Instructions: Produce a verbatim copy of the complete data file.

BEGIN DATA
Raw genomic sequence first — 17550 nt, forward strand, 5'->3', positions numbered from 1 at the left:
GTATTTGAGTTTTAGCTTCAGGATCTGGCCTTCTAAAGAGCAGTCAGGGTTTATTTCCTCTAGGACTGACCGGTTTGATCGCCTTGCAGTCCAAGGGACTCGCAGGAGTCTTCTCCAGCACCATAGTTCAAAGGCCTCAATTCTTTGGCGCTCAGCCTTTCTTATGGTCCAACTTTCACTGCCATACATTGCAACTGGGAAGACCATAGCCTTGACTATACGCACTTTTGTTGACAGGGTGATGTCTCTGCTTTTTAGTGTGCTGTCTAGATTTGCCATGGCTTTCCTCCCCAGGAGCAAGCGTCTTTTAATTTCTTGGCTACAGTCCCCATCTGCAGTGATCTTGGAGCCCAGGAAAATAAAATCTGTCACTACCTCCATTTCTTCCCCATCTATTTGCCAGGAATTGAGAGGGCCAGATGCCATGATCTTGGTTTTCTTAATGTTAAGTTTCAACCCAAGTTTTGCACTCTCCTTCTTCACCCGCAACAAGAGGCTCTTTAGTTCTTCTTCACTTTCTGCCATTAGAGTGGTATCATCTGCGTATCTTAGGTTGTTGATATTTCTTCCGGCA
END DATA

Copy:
Raw genomic sequence first — 17550 nt, forward strand, 5'->3', positions numbered from 1 at the left:
GTATTTGAGTTTTAGCTTCAGGATCTGGCCTTCTAAAGAGCAGTCAGGGTTTATTTCCTCTAGGACTGACCGGTTTGATCGCCTTGCAGTCCAAGGGACTCGCAGGAGTCTTCTCCAGCACCATAGTTCAAAGGCCTCAATTCTTTGGCGCTCAGCCTTTCTTATGGTCCAACTTTCACTGCCATACATTGCAACTGGGAAGACCATAGCCTTGACTATACGCACTTTTGTTGACAGGGTGATGTCTCTGCTTTTTAGTGTGCTGTCTAGATTTGCCATGGCTTTCCTCCCCAGGAGCAAGCGTCTTTTAATTTCTTGGCTACAGTCCCCATCTGCAGTGATCTTGGAGCCCAGGAAAATAAAATCTGTCACTACCTCCATTTCTTCCCCATCTATTTGCCAGGAATTGAGAGGGCCAGATGCCATGATCTTGGTTTTCTTAATGTTAAGTTTCAACCCAAGTTTTGCACTCTCCTTCTTCACCCGCAACAAGAGGCTCTTTAGTTCTTCTTCACTTTCTGCCATTAGAGTGGTATCATCTGCGTATCTTAGGTTGTTGATATTTCTTCCGGCA